But here’s the deal.  This is where Jesus put his talk into action.  He talked about prisoners in Matthew 25.  But he actually put his words into deeds on the day of his crucifixion when he showed us how to demonstrate kindness and compassion to a hardened criminal.

I won’t belabor the point, but this tells me that those who claim to follow Jesus should do more than look at our HFP team and say, “Good for you.  We need guys like you!”  I think it would be much more like the Master to say, to all of us in prison ministry, “What can we do?  How can we help?”

Nuff said.

Thanks to St. Dismas for the reminder.  Thanks to Jesus for his amazing grace,

Saturday, March 25, 2017

Not much peace around these days, but I saw some in prison!

Many, many years ago, when our kids were little, the piano tuner was in our house struggling to get our little baby grand up to pitch.  I say struggle, because Marcia had her hands full.  The kids were chasing, then fighting, and then one started crying.  It was Christmas time.  The tuner muttered, “Peace on earth, good will toward men.”

I’m remembering that incident late on a Saturday night.  I’ve just returned from the G. Robert Cotton Correctional Facility, one of several state prisons located in Jackson.  Former board chairman Dan Rooks and I were there as featured speakers today, guests of their Chance for Life Chapter

To set the stage for my comments, I perhaps should make brief reference to this week’s happenings.

On the International level, another terrorist attack…Isis taking credit.

On the national level, a stunning defeat in Washington that left not only Republicans fighting Democrats, but Republicans fighting with each other.

On the state level, many constituents this week had been fighting with their congressmen.

On the local level, residents are fighting mad over how to handle the over-population of deer in our city.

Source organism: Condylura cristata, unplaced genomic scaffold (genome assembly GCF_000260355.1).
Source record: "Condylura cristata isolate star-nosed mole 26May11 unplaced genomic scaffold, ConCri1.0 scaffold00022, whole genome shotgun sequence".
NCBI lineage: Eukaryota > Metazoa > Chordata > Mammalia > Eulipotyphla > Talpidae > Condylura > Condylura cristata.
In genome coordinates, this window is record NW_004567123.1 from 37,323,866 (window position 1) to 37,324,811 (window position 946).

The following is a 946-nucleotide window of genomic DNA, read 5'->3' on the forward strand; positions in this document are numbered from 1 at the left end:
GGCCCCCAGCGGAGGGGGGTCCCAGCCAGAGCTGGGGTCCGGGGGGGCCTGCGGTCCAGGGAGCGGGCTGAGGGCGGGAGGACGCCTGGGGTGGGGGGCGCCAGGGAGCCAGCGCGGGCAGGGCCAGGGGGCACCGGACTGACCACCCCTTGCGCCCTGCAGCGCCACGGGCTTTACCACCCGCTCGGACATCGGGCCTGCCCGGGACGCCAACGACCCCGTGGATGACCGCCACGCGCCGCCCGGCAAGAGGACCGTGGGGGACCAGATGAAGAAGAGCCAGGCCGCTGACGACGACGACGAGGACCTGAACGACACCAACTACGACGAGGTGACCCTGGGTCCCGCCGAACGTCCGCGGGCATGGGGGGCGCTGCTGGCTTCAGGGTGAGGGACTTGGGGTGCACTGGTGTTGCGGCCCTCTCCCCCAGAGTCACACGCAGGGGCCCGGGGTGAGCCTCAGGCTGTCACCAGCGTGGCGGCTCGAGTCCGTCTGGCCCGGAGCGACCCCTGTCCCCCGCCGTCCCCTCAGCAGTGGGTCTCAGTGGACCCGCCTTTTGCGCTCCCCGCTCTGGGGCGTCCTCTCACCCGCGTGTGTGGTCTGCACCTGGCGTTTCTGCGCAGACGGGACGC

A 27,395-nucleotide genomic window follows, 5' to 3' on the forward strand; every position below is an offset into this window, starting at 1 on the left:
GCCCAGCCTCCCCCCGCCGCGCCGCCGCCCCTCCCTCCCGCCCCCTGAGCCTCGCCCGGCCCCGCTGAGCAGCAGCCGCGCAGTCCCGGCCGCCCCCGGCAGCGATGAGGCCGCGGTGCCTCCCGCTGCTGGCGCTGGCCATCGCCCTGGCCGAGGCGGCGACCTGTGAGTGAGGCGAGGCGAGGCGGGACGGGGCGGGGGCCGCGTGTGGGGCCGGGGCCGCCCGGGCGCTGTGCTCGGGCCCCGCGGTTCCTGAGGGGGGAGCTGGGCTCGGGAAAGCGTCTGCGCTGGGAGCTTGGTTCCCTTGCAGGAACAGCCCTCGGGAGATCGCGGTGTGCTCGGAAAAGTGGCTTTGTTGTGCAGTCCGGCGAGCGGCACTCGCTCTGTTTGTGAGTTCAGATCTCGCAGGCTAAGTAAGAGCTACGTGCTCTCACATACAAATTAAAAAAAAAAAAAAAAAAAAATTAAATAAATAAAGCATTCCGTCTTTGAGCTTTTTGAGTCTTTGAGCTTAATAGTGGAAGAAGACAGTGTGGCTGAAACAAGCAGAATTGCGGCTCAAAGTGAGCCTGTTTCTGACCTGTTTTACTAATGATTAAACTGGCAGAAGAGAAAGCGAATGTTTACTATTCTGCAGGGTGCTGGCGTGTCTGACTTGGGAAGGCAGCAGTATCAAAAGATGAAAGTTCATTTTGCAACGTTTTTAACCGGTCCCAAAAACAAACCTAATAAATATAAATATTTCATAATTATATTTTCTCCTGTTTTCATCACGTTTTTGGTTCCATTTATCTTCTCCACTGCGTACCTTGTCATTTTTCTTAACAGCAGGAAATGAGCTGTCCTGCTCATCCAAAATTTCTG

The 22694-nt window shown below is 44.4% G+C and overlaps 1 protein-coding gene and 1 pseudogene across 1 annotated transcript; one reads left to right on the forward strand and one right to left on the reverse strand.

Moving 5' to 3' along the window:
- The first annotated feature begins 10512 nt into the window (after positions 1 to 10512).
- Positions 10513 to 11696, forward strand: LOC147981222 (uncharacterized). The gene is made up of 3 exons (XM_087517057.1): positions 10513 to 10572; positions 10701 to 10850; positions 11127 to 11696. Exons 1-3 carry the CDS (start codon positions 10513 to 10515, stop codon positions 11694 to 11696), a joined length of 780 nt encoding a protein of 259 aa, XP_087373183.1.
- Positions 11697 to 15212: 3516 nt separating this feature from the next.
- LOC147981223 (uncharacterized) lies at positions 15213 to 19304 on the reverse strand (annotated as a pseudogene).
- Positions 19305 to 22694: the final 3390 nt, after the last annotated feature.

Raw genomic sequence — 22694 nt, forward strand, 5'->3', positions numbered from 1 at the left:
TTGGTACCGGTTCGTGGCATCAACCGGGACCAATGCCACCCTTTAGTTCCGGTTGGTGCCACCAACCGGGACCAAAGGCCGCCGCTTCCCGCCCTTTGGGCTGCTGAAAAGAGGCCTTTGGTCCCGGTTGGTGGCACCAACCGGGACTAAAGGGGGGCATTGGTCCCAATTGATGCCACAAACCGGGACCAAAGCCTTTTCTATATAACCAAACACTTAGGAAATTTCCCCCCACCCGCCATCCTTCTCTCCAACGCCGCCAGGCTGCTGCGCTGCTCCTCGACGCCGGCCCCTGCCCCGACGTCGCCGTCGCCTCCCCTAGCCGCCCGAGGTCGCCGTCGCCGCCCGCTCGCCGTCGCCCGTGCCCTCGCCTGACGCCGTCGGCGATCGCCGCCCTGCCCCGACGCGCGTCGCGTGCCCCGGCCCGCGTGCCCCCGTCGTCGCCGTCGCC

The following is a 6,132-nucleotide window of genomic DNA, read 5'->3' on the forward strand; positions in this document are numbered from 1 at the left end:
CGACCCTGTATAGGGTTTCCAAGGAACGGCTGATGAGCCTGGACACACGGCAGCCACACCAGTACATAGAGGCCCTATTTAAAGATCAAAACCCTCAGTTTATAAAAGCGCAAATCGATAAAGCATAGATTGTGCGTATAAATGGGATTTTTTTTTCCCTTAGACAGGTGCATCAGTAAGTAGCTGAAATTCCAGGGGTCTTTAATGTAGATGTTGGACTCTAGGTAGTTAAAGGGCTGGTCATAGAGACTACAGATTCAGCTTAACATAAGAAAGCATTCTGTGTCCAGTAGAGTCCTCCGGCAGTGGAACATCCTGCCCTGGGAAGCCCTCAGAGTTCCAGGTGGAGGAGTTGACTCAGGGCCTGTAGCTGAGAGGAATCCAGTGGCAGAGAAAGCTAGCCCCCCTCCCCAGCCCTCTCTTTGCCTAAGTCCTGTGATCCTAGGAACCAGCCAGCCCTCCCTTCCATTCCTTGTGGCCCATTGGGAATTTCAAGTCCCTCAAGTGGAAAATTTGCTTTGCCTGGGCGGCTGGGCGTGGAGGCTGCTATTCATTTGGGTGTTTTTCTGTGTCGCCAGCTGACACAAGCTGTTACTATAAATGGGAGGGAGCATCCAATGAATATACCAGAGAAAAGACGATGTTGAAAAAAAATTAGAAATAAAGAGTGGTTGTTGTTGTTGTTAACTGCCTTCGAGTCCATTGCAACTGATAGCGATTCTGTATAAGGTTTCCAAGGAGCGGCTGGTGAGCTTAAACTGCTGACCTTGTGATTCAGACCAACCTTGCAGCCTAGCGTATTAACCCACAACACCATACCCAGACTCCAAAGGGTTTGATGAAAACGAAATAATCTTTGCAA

In church circles, I’m aware of people so angry about the style of music in their worship that they’re thinking of making a switch.

It wouldn’t be appropriate to discuss personal issues, but I’m aware that some of our friends are in the midst of personal battles.

Not much peace.  At any level.

In the midst of that, I drive to Jackson on a cloudy, rainy, cold day.  And here’s what I find: 200 men---different races, different backgrounds, different faiths---gathered in an assembly, hoping to launch a 6-month peace initiative! 

Last summer I was privileged to the deliver the keynote address at this same prison, when a group of men pledged to harness what they called the Divine Force of Peace for one month.  The results in the prison were amazing.  And so this time, the Chance for Life Chapter decided to go for a six-month stretch.  Six months, for men serving time in prison, to restrain from fighting, bullying, arguing and causing problems…six months to see the other guy’s point of view, stressing forgiveness, kindness and compassion. 

Before I was introduced, one of the leaders---explaining this dream, this goal---stated that as of today, more than 600 men have already signed the pledge!  600 men who are convinced that if peace starts with them, there’s no telling where it will spread.

Think we could learn from them?

I do.  I did.

I may not even need a sermon tomorrow.  Their testimony was a divine message, and I thank God for their initiative and their courage.

Thursday, March 23, 2017

I'm writing again...but I'm not happy!

The climate in this country is noxious!  It’s doing nobody any good, I swear.

People look at our blog site…no new entries.  Honestly, I don’t even feel like writing!  My job, and the job of this fine group of people working with me, is to care for people…and it keeps feeling like nobody cares for people anywhere anymore!  When it happens on the national level, I get the sinking feeling that maybe nobody cares down here, either.

Annie’s still in a wheelchair in the women’s prison, and still missing lunches because she can get no one to push the chair for her, and the staff members insist that she must find her own pusher.

Danny is innocent, and a former Parole Board member not only knows it but has information that could help Danny obtain freedom.  But he won’t respond.

David has sleep apnea, and he needs a C-Pap.  He had one before he came to prison three years ago, but a prison doctor said his problem wasn’t all that serious and they made him send the equipment home.  He’s waking up gasping, our doctors say the situation is life-threatening, but nobody’s doing anything!